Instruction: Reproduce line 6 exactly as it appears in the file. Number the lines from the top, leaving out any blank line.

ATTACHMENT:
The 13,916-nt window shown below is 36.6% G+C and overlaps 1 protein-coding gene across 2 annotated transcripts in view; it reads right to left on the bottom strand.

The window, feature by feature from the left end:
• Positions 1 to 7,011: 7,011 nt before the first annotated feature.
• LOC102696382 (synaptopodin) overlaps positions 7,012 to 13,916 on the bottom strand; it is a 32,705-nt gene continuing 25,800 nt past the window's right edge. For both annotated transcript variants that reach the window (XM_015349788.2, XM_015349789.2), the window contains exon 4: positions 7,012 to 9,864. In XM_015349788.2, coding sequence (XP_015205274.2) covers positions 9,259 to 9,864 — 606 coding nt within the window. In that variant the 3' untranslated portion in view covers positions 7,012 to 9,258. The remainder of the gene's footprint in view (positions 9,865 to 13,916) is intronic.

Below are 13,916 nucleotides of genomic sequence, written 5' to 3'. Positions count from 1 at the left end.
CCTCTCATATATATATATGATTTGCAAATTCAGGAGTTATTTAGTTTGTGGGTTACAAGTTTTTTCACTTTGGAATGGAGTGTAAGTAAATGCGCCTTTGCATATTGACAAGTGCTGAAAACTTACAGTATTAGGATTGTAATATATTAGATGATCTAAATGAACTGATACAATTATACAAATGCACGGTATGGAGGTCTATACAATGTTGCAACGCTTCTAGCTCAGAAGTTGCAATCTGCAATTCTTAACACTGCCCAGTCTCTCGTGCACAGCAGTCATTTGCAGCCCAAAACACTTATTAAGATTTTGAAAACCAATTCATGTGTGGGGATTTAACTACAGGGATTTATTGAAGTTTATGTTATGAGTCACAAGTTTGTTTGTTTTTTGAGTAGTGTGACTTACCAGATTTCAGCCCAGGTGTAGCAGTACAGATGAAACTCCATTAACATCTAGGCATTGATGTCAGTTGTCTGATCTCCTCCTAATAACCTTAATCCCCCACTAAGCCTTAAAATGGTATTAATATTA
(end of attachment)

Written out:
CCTCTCATATATATATATGATTTGCAAATTCAGGAGTTATTTAGTTTGTGGGTTACAAGTTTTTTCACTTTGGAATGGAGTGTAAGTAAATGCGCCTTTGCATATTGACAAGTGCTGAAAACTTACAGTATTAGGATTGTAATATATTAGATGATCTAAATGAACTGATACAATTATACAAATGCACGGTATGGAGGTCTATACAATGTTGCAACGCTTCTAGCTCAGAAGTTGCAATCTGCAATTCTTAACACTGCCCAGTCTCTCGTGCACAGCAGTCATTTGCAGCCCAAAACACTTATTAAGATTTTGAAAACCAATTCATGTGTGGGGATTTAACTACAGGGATTTATTGAAGTTTATGTTATGAGTCACAAGTTTGTTTGTTTTTTGAGTAGTGTGACTTACCAGATTTCAGCCCAGGTGTAGCAGTACAGATGAAACTCCATTAACATCTAGGCATTGATGTCAGTTGTCTGATCTCCTCCTAATAACCTTAATCCCCCACTAAGCCTTAAAATGGTATTAATATTA